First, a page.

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The Indiana Lawyer on November 13, 2019 by Olivia Covington
As he prepares to begin a 30-day, unpaid suspension, Clark Circuit Judge Bradley Jacobs is publicly apologizing for the first time for a night of drinking that led to him being critically wounded in a downtown Indianapolis shooting.
“I have been a fortunate person. I have an amazing wife, three wonderful daughters, a father that loves me unconditionally and a brother who has always stood up for me and beside me,” Jacobs said in a statement released Tuesday by his Jeffersonville attorney, Larry Wilder. “In January of 2015 the people of Clark County, Indiana also blessed me with the privilege to serve as judge in the same court that my father presided over when I was a child. On May 1, 2019 I nearly lost all of those things.”
Jacobs was suspended Tuesday, along with fellow Clark County Judge Andrew Adams and Crawford Circuit Judge Sabrina Bell. All three were involved in an early-morning altercation on May 1 that led to Jacobs and Adams being shot, with Jacobs taking two bullets to the chest and being hospitalized in critical condition.
The alleged gunman is Brandon Kaiser, who is currently scheduled to stand trial on 14 counts in January. Kaiser’s nephew, Alfredo Vazquez, and Adams were also indicted. Both Vazquez and Adams have pleaded guilty to misdemeanor battery.
Shots were fired after the three southern Indiana judges — in Indianapolis for the Spring Judicial Conference — had spent the night of April 30 and morning of May 1 bar hopping and attempting to visit a strip club. Though Bell was not involved in the violence, she provoked the fight by giving Kaiser and Vazquez the finger and verbally inciting the men.
Jacobs’ serum blood alcohol level was 0.177, while Adams’ was 0.213. The legal limit for driving is 0.08.
“Today, I submit myself to my family and my community and ask for forgiveness for my choices on that day,” Jacobs said in his Tuesday statement. “I wholeheartedly apologize for my behavior that evening that has embarrassed the Indiana Supreme Court, my fellow judges and all the members of my chosen profession. I cannot offer any excuses for the events of that evening, nor do I attempt to offer any excuses for those choices.”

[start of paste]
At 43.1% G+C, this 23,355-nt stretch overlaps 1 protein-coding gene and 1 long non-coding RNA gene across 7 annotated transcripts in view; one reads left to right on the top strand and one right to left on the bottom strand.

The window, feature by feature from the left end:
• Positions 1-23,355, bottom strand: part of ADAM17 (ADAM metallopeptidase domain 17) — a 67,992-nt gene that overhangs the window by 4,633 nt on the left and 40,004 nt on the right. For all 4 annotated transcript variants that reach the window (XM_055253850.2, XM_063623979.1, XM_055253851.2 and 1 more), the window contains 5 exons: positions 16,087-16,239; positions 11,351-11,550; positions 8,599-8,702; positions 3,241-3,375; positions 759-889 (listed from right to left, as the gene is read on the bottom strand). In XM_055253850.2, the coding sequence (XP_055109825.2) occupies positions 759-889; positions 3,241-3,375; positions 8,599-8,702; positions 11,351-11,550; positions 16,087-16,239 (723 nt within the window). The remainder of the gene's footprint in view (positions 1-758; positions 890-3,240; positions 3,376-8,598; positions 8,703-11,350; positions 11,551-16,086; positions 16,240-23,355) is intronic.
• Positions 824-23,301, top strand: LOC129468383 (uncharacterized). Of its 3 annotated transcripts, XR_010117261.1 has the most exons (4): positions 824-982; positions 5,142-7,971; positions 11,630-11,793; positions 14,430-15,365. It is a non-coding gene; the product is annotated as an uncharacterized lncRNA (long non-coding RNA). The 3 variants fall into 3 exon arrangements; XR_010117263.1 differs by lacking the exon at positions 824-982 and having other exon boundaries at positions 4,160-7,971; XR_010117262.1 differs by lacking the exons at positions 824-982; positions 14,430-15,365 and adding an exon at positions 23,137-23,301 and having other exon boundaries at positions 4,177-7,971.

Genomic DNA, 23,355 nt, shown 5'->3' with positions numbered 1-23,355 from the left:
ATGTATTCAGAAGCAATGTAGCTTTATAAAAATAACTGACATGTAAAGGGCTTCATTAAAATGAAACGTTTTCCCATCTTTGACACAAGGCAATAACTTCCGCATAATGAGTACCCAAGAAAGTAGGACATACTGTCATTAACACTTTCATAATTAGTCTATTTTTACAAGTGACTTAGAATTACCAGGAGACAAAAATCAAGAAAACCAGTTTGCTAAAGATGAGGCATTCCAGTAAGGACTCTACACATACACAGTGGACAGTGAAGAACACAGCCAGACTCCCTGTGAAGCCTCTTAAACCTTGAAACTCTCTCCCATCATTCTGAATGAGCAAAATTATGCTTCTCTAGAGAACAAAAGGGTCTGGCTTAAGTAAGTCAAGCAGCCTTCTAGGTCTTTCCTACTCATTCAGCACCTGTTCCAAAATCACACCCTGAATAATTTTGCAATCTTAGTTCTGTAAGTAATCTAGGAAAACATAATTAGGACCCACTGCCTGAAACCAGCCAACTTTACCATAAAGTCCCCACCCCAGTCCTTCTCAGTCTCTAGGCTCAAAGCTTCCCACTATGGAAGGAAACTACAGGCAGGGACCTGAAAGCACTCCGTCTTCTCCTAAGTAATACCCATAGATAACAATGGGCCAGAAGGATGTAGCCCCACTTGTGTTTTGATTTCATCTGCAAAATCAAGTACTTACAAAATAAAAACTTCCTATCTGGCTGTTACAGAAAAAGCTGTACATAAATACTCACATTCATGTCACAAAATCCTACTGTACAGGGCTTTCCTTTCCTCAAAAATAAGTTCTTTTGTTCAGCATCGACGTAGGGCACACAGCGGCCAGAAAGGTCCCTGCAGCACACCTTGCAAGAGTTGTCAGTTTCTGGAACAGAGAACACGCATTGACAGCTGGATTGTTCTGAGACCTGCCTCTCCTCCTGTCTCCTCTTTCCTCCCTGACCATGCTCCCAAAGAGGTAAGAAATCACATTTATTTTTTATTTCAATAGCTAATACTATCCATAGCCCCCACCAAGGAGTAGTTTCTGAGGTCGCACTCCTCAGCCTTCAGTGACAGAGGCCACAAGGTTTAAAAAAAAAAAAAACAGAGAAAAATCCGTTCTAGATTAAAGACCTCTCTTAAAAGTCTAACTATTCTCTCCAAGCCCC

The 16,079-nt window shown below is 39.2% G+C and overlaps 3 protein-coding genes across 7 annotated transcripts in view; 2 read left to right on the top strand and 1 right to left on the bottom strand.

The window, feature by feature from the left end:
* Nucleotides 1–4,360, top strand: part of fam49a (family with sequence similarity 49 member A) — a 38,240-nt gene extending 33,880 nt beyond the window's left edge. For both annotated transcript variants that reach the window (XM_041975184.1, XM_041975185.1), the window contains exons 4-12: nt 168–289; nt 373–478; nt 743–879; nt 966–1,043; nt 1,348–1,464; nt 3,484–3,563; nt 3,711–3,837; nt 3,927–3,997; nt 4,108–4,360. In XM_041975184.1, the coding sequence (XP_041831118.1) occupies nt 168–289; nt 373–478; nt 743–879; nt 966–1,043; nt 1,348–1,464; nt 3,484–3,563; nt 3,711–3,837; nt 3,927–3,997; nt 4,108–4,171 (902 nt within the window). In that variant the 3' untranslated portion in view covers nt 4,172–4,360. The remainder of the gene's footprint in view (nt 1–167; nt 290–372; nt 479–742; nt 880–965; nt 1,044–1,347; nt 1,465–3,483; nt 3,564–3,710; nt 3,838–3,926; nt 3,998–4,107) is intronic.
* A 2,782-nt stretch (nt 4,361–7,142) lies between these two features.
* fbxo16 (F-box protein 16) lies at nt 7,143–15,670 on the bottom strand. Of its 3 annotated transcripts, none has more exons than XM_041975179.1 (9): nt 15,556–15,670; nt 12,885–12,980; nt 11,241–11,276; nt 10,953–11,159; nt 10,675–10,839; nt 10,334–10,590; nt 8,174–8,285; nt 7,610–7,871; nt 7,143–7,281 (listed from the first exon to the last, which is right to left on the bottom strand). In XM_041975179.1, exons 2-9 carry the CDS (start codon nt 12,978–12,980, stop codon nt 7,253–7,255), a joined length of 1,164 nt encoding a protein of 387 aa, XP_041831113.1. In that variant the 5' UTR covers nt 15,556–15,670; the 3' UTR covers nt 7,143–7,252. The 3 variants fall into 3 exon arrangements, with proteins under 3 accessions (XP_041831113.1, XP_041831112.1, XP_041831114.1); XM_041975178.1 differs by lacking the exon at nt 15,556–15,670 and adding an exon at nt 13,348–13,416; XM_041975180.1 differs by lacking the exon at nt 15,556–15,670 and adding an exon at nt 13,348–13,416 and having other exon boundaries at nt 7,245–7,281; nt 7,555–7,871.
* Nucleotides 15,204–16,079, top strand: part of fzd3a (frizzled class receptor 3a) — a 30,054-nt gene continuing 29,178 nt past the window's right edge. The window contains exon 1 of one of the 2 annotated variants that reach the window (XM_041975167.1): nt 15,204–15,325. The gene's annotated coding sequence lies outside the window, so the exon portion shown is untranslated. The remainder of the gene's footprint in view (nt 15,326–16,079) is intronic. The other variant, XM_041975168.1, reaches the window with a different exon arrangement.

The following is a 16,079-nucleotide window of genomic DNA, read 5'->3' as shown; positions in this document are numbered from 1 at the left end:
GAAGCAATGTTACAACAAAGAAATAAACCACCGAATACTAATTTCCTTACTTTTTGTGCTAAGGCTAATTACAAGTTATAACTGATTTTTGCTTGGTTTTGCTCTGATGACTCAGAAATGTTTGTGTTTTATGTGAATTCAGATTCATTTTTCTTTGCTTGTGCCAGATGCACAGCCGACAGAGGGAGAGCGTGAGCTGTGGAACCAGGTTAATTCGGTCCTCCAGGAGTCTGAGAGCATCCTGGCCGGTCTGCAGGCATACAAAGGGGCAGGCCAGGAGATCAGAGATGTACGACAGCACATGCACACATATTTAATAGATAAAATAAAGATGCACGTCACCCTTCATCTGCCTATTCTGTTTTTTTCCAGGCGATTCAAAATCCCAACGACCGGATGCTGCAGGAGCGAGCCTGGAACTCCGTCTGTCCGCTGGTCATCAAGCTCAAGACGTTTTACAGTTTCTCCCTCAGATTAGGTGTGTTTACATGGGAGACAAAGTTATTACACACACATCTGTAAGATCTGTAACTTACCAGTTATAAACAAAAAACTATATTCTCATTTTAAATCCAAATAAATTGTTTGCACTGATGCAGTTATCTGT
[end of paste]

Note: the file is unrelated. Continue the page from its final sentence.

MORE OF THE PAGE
Jacobs and Bell will each serve 30-day suspensions without pay beginning Nov. 22. They’ll be automatically reinstated Dec. 23.
Adams has been suspended with pay since his criminal indictment in June, but he is now serving a 60-day suspension without pay. The unpaid suspension was effective Tuesday, and he will be automatically reinstated Jan. 13, 2020.
According to the Indiana Supreme Court, Senior Judge Steven M. Fleece will continue serving as judge pro tempore of Clark Circuit Court 1 while Adams serves his suspension. Fleece has been presiding over that bench since May.
Senior judges will also serve in Jacobs’ place in Clark Circuit Court 2 and in Bell’s place in Crawford Circuit Court, but those senior judges have not yet been identified.
In disciplining the three judges, the Indiana justices wrote in a per curiam opinion that their suspensions are “among the most severe sanctions short of removal from office.”
“While in town to attend a statewide educational conference for judicial officers, 10 hours before the program convened, Respondents walked the streets of downtown Indianapolis in a heavily intoxicated state,” the justices wrote. “When Judge Bell extended her middle finger to a passing vehicle, neither Judge Adams nor Judge Jacobs discouraged the provocation or removed themselves from the situation.
“Instead,” the court said, “all three Respondents joined in a profane verbal altercation that quickly turned into physical violence and ended in gunfire, and in doing so, gravely undermined public trust in the dignity and decency of Indiana’s judiciary.”
But the court did find several mitigators, including the judges’ lack of disciplinary history, their remorse, and Adams’ and Jacobs’ community leadership and cooperation with the Indiana Commission on Judicial Qualifications.
“I want to express my thanks to the Indiana Judicial Qualifications Commission and the Supreme Court for their willingness to accept my apology. I appreciate the Supreme Court’s willingness to give me the opportunity to continue to serve as judge and to demonstrate by my actions and deeds that I understand the error of my ways that evening,” Jacobs said. “I will not disappoint any of you, my family, my friends or the individuals who appear before me and my community. I am blessed.”
Adams’ attorney, Indianapolis private defender Jim Voyles, declined to comment on the disciplinary sanction. Adams has not spoken publicly about the events of May 1, but when he pleaded guilty to battery in September, he apologized to his family and the bar for the “regretful situation,” promising it would not happen again.